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What can gratitude do for you?

While celebrating Thanksgiving, eating turkey, yams, pumpkin pie, and all the countless other traditional treats, don’t forget to reflect on the REAL meaning of Thanksgiving. No, not the original picturesque meeting between pioneers and native Americans with corn on the cob and an enormous cornucopia, I mean the meaning of GRATITUDE.

I’ve found a few articles about the benefits of gratitude, and it is truly remarkable that simply cultivating this “attitude of gratitude” can do so many things to improve the overall quality of life.

Here are three articles I’ll cite–but I HIGHLY recommend you read them as well:

Borenstein writes, “While it seems pretty obvious that gratitude is a positive emotion, psychologists for decades rarely delved into the science of giving thanks. But in the last several years they have, learning in many experiments that it is one of humanity’s most powerful emotions. It makes you happier and can change your attitude about life, like an emotional reset button. Especially in hard times, like these.”

Borenstein goes on to quote  University of Miami psychology professor Michael McCullough, who has “studied people who are asked to be regularly thankful. “When you are stopping and counting your blessings, you are sort of hijacking your emotional system.” And he means hijacking it from out of a funk into a good place. A very good place”

How many of us are in a funk? We go through this life trying our best, and even though we try hard, do things the right way, sometimes the role of parenthood, or spouse, or friend can seem thankless. Sometimes we feel at work that we are under-appreciated, and no feeling is quite as persistent as despair–however mild it may feel.

While expressing gratitude takes the effort of digging through our brains to think of everything we are grateful for, followed up with expressing said gratitude, the effort of doing so is worth it. Cultivating and regularly reflecting on things we are grateful for not only provides psychological benefits, but it is linked to PHYSICAL benefits as well.

These studies have found that regularly expressing gratitude is linked to:

  1. Greater happiness and life satisfaction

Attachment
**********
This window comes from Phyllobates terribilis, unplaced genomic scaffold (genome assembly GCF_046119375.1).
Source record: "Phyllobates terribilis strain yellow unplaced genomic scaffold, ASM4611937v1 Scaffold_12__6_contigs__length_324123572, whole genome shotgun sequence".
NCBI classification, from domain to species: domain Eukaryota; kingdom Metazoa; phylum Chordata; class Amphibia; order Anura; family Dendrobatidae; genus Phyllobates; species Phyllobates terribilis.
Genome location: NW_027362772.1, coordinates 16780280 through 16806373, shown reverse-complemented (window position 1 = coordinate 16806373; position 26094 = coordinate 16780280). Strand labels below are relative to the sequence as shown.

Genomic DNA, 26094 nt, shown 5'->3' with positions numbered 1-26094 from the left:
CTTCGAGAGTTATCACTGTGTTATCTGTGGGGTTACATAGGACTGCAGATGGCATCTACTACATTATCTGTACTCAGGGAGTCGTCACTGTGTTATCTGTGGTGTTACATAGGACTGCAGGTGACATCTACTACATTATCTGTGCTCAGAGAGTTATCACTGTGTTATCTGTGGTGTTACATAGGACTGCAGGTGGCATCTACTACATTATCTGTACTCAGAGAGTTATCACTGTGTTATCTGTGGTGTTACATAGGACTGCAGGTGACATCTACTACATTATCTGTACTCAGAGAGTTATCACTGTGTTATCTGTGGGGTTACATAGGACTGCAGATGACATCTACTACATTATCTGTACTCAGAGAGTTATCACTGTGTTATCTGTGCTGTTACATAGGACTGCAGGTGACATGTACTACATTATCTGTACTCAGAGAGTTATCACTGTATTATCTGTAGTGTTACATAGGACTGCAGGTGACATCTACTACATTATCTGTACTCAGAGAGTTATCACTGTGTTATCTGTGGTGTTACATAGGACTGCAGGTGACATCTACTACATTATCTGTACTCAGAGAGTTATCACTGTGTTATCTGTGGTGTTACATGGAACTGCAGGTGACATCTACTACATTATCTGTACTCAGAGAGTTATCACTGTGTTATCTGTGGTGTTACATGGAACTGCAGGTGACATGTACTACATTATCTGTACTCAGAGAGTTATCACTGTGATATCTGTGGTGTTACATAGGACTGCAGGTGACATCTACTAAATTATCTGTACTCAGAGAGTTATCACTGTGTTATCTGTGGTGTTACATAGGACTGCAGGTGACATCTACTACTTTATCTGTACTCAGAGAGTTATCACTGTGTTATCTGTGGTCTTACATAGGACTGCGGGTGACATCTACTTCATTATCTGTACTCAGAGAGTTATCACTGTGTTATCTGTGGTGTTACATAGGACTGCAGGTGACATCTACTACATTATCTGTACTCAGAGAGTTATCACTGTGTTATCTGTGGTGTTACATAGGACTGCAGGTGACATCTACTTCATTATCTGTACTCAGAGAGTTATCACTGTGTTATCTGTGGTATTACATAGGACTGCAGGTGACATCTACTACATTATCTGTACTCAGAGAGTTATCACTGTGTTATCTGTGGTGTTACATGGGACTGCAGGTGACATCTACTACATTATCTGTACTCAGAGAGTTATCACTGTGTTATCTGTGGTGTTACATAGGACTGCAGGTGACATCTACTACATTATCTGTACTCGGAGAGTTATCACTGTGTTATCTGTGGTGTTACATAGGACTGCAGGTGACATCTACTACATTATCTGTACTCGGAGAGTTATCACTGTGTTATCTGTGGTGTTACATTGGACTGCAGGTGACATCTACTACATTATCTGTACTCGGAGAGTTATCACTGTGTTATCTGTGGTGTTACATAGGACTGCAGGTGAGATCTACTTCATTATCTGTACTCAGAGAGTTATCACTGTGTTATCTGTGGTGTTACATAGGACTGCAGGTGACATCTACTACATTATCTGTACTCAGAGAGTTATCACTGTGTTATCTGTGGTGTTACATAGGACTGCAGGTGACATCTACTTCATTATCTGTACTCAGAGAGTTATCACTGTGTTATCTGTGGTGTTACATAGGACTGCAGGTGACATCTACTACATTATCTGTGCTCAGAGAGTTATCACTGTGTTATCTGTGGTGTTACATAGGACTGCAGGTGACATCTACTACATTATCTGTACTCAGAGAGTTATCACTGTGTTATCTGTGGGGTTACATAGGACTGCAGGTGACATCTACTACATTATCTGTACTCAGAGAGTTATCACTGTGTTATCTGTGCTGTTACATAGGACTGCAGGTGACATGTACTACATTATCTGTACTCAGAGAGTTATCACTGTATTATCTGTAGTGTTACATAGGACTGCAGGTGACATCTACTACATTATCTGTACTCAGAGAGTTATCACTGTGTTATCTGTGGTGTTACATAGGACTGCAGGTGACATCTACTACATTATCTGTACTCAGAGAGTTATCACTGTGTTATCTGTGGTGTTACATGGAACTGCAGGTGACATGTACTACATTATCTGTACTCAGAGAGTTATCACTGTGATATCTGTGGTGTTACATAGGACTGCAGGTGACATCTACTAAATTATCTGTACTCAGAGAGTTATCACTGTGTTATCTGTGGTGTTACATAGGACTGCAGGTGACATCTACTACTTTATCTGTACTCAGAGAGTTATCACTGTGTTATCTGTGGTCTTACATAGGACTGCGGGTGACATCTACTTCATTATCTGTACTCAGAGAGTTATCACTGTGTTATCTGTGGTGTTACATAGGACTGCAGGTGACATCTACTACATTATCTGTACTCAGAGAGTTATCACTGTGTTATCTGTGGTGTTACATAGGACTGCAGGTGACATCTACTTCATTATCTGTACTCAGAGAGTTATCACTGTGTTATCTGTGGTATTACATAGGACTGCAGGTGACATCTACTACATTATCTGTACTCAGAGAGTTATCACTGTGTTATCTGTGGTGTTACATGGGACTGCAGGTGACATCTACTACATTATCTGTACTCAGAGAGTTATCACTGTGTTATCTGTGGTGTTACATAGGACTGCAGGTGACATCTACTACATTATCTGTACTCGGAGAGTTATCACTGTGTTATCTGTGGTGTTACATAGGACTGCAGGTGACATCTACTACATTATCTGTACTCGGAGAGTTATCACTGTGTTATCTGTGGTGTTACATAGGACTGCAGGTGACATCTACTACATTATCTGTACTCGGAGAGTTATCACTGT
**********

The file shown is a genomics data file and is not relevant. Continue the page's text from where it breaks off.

2. Higher quality relationships
  3. Less anxiety
  4. Improved physical health
  5. Greater likelihood of achieving goals
  6. Weight loss
  7. Easier time falling asleep
  8. Optimism

In Marostica’s article in the Deseret News, she outlines the idea of a “Gratitude Journal”.

“Robert Emmons of the University of California, Davis studied the effects of gratitude by experimenting with the “gratitude journal.” According to the Times, he and fellow researcher Michael E. McCullough of the University of Miami selected a group of subjects to simply record five things every week they were grateful for. After two months of this behavior, the study reports, “Participants who kept gratitude lists were more likely to have made progress toward important personal goals (academic, interpersonal and health-based)” than those who did not.

The study also showed physical changes: the authors reported those keeping gratitude journals exercised more regularly and reported fewer physical symptoms.”


So now time to take action. Tonight I’m starting my “Gratitude Journal”, where I’ll list 5 things to be thankful for this coming week–and update them each week. I’ll reflect upon them daily, and send letters or thank you cards where necessary. During that time, I’ll do brief updates to see if it really provides the benefits from the above list.

What kind of help would I like? I have my job frustrations and challenges. I have some chronic back pain, and some difficulty achieving certain fitness and nutritional goals. I have terrible insomnia, and occasional anxiety. So yeah, I could use a few things on that list.

So we’ll see how this goes. I invite you all to join me.

Happy Thanksgiving!

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1 Comment

  1. Why are entire call centers built to handle customer complaints, yet virtually no organized way to express thank you? « My thoughts exactly

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